Commercial Carpet & Floor Cleaning Blog

Tips to help property & facility managers achieve a higher degree of clean.

Low-Moisture Carpet Cleaning vs. Hot Water Extraction: Which is Really Better for Your Carpet – And Why?

By | November 15, 2018

Hot Water Extraction cleaning—often referred to as “steam cleaning”—has been the go-to carpet cleaning method for years.

And with good reason. Many carpet manufacturers recommend steam cleaning, and it has a proven track record. It’s become ubiquitous.

There are multiple other types of carpet cleaning methods, but there’s one that stands out as the best possible contender for steam cleaning:

Low-Moisture Carpet Cleaning.

Actually, we’re such big fans of low-moisture cleaning that we spent two years developing our own proprietary low-moisture cleaning system:

The DPM Care Method.

Before we go any further, let’s define exactly what these two types of cleaning are.

What is Hot Water Extraction Cleaning?

As you undoubtedly guessed, hot water extraction cleaning uses hot water as a means of removing dirt from a carpet.

How?

An extraction cleaning machine sprays a chemical cleaning solution to a carpet. That solution, along with dirt and debris, is then extracted from the carpet using hot water.

What is the DPM Care Method?

The DPM Care Method is a low-moisture cleaning process we spent two years developing, because hot water extraction has multiple pitfalls — and we knew there had to be a better way.

Similar to extraction cleaning, the DPM Care low-moisture carpet cleaning process removes soil and stains from carpet—but that’s where the similarities end.

DPM Care’s proprietary chemistry and patent-pending technology uses a minimal amount of water and leaves no residue behind.

What’s Better: Hot Water Extraction or the DPM Care Method?

Let’s be honest:

We developed the DPM Care Method, so we’re a little biased, but it’s for a good reason.

Here’s an analysis of the differences between hot water extraction and the DPM Care Method.

Drying Time

After extraction cleaning, a carpet needs anywhere from 5 – 24 hours to dry.

After the DPM Care Low-Moisture Method, a carpet only needs 30 – 45 minutes to dry (which makes it ideal for schools or office spaces).

The reason for the difference? The amount of water used in the cleaning process.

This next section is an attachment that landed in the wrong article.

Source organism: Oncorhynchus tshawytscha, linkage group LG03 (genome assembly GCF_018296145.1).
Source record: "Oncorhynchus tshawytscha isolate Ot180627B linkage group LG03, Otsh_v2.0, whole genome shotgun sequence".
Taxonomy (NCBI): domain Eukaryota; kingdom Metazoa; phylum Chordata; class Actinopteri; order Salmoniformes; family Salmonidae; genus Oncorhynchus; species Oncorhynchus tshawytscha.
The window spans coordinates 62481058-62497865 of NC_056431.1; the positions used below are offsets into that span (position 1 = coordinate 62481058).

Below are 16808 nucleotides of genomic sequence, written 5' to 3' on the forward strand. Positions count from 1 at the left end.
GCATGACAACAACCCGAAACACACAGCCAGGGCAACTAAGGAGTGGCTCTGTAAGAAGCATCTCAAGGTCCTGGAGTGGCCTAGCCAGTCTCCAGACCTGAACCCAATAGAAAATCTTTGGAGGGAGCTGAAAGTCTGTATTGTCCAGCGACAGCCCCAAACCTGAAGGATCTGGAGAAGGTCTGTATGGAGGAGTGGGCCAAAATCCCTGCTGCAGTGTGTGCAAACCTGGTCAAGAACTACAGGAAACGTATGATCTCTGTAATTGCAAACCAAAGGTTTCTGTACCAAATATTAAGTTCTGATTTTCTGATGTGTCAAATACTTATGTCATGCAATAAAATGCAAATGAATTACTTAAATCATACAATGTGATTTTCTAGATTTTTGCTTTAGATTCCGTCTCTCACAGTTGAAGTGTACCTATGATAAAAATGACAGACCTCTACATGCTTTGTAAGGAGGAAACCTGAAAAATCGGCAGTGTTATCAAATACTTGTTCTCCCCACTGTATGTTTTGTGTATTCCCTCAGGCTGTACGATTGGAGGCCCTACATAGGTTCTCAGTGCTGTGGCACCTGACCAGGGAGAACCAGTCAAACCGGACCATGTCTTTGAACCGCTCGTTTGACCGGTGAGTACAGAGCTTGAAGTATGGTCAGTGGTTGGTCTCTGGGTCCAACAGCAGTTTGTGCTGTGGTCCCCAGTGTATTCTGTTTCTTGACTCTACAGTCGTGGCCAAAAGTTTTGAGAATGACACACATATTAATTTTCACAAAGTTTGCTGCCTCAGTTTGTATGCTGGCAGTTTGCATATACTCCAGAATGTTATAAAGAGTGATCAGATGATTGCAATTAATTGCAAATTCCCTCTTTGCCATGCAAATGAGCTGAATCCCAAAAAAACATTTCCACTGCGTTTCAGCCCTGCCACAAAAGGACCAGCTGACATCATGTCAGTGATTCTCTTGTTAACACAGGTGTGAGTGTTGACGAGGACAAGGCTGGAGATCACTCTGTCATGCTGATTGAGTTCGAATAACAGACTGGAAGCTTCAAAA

For comparison, hot water extraction can only clean 250 square feet with one gallon of water. The DPM Care Method, on the other hand, cleans 2,120 square feet with one gallon of water.

That means the DPM Care Method uses 399% less water than extraction. Keep reading to find out why that’s important.

Risk of Damage

The excessive moisture used in extraction cleaning can cause rippling and delamination of your carpet.

As a matter of fact, this was the reason we developed our proprietary cleaning process. When I worked as a carpet mill representative, I noticed that the majority of warranty claims were directly tied to poor carpet maintenance caused by hot water extraction.

A low-moisture carpet cleaning process such as ours will be less likely to damage your carpet.

Contamination

“Let’s talk about how bacteria and fungus grow.”

Not the best conversation starter, is it?

But that’s what happens with extraction cleaning. Due to the long dry times and high level of moisture used in the cleaning process, extraction allows for microbial growth.

We actually had a field sampling analyzed professionally by EMSL Analytical Labs and saw that hot water extraction cleaning can cause a 150% increase in the growth of microbial content.

In comparison, because we use significantly less water, the DPM Care Method removes 99+% of microbials.

Appearance

When you pay for a carpet cleaning, you want your carpet to actually look clean, right?

One major way that happens is through fiber lifting, which is exactly what it sounds like: lifting the carpet fibers when the carpet is cleaned — which does happen in the DPM Care method, but does not happen during hot water extraction.

Beyond that, the DPM Care Method applies FiberShield to the carpet to form a protective shield, which prevents stains from penetrating the carpet, protects against foot traffic, and prevents re-soiling.

The Future of Carpet Cleaning

Hot water extraction was common for many years, but the industry is moving away from the method in favor of low-moisture methods like the DPM Care Method.

Click here to get in contact with us and learn more about how your facility can benefit from embracing the future of carpet cleaning.